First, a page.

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Arizona Republican Gov. Doug Ducey is renewing calls for Department of Homeland Security Sec. Alejandro Mayorkas to resign over the Biden administration’s lack of support as thousands of migrants descend on the state’s southern border with Mexico.
“I’ve worked now with three presidents – Obama, Trump and Biden – the Biden administration is far and away the worst,” Ducey told Fox News host Neil Cavuto during an appearance on “Your World” on Friday.
SURGE OF MIGRANTS CROSSING INTO US CREATES LOGISTICS NIGHTMARE FOR BORDER AGENTS
“Secretary Mayorkas needs to resign. He came to Phoenix, but he’s hiding from the border,” Ducey said, adding that the “administration is completely non-responsive” on solutions or assistance.
In an effort to “support the brave men and women” who are “undermanned and under resourced” as they attempt to control the large influx of migrants along the southern border, Ducey said Arizona is “surging state badges to the border.”
Ducey concluded that the rush of migrants to the southern border is “due to the Biden administration’s policies” as Arizona is doing all that it can to “support our federal partners” amid a complete lack of attention and seriousness from Joe Biden and his border czar, Kamala Harris.”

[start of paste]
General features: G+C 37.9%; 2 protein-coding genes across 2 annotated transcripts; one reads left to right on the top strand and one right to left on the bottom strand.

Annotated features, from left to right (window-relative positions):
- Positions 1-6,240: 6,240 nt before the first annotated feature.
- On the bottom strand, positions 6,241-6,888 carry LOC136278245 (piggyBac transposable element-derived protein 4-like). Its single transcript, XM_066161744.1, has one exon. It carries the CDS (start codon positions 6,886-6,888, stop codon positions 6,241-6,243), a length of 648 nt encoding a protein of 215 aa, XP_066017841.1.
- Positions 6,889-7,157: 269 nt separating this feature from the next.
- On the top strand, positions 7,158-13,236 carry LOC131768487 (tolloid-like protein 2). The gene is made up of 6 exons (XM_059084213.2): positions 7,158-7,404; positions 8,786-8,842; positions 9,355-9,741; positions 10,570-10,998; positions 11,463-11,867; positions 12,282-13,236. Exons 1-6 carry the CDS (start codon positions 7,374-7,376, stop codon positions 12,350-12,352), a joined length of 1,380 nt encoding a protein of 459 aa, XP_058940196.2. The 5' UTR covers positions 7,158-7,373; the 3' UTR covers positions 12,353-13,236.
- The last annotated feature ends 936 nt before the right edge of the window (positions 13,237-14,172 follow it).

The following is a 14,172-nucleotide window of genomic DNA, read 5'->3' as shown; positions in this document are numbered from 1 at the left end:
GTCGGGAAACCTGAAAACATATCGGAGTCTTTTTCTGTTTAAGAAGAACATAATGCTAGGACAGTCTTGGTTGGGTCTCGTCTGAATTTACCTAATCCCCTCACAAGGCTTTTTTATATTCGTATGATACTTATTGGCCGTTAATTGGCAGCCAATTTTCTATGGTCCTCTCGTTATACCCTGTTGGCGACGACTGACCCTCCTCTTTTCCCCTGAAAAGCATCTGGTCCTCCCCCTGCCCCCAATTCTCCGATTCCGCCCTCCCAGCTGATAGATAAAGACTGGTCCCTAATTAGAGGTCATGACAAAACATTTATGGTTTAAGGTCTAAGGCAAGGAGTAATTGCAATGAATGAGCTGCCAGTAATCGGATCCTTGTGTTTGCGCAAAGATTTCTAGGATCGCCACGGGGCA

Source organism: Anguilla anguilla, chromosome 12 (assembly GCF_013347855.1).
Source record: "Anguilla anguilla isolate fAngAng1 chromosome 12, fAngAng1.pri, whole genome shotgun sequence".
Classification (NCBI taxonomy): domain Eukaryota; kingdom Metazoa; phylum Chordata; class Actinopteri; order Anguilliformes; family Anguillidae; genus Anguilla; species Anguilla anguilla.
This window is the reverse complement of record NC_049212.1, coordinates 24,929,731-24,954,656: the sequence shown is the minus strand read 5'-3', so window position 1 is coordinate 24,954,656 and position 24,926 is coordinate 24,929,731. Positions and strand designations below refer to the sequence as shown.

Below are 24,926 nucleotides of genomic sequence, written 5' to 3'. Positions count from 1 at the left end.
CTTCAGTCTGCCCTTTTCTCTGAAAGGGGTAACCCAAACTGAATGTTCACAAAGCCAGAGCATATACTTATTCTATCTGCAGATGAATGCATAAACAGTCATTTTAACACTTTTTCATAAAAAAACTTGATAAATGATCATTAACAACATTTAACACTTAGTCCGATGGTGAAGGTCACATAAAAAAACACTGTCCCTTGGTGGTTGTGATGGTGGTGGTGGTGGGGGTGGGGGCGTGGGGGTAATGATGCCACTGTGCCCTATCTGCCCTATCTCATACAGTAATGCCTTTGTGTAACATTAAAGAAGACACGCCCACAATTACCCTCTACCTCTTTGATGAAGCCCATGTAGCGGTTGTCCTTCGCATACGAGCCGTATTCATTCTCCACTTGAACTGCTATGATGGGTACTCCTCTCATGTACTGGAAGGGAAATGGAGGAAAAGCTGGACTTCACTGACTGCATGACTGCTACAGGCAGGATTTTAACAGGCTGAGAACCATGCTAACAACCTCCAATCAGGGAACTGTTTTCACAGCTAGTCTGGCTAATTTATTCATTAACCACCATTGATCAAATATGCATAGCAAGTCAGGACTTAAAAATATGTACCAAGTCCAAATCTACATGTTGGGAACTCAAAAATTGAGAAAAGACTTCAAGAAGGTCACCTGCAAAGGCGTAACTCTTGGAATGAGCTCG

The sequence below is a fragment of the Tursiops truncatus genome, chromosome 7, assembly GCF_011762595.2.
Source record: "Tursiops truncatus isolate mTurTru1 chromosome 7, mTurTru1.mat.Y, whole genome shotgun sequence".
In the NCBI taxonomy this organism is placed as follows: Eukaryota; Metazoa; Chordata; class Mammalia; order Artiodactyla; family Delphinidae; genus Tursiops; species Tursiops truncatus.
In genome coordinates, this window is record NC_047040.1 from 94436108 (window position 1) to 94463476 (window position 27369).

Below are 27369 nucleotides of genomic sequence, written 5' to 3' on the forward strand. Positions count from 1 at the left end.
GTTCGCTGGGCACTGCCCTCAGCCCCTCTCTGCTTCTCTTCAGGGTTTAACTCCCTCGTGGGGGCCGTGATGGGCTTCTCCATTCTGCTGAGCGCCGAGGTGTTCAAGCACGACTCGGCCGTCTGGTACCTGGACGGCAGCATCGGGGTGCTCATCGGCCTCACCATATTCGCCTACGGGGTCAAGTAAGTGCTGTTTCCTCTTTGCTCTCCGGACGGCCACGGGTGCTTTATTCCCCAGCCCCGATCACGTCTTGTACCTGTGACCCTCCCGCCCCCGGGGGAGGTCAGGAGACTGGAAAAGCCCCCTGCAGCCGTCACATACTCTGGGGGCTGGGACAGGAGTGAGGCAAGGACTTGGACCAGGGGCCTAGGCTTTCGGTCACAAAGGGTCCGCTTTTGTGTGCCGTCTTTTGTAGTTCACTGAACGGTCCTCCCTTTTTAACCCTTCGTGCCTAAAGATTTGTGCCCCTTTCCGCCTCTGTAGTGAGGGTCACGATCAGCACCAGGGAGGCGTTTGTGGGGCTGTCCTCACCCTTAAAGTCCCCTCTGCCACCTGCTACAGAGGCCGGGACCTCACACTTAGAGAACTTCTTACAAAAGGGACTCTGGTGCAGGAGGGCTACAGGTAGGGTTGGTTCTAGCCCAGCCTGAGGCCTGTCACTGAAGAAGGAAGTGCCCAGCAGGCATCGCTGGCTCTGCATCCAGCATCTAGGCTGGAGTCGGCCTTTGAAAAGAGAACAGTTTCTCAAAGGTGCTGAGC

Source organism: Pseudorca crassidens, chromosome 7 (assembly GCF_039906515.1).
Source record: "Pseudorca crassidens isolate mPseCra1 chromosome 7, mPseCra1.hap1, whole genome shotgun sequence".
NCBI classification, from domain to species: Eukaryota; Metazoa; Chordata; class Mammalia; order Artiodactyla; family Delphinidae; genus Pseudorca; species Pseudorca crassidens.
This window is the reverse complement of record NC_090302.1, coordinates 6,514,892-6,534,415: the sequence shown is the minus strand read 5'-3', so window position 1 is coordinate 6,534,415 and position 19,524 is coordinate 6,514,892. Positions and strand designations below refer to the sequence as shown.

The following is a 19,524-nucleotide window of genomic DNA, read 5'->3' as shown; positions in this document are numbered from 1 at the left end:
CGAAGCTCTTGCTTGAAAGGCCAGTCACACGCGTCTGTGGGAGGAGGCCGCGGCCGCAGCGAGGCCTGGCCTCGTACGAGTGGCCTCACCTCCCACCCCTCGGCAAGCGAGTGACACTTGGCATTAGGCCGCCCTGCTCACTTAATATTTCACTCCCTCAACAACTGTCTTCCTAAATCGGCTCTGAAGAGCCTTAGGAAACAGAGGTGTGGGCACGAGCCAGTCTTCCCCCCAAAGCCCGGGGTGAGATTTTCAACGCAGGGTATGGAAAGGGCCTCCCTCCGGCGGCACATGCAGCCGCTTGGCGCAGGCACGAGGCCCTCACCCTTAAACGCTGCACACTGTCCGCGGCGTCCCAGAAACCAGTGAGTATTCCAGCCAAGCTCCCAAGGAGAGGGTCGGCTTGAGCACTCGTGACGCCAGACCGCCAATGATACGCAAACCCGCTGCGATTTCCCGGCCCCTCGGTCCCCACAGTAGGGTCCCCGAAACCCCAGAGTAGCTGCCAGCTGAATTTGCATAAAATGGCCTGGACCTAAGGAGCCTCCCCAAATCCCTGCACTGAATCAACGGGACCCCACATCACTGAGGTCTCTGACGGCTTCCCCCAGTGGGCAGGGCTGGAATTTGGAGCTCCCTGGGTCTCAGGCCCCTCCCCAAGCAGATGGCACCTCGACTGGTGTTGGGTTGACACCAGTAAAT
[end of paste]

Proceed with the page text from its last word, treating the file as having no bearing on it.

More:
Ducey also noted that Arizona is being taken advantage of by cartel members who smuggle drugs into America due to the state’s lack of Title 42 expulsions, which give the administration the ability to bar people from entering the country during a health crisis such as the COVID-19 pandemic.
“The cartels take advantage of this, they use the humanitarian crisis to get the drugs, the fentanyl, the methamphetamine, and the cocaine across the border and then to surge it all across our country,” Ducey said. “This is something that’s infecting all of our schools and our neighborhoods and not just in border states.”
Yuma, Arizona, Mayor Douglas Nicholls told Fox News on Monday that his border city is not equipped to handle the massive influx of migrants crossing into the U.S.
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“We need to make sure that the Department of Homeland Security, if they have to release, is releasing in communities that can handle that kind of load,” Nicholls said.
Officials said an estimated 5,000 migrants attempted to enter the Yuma, Arizona, area last weekend and another 1,500 migrants tried to enter Monday. That number is likely to have increased throughout the week as more migrant groups crossed over the border.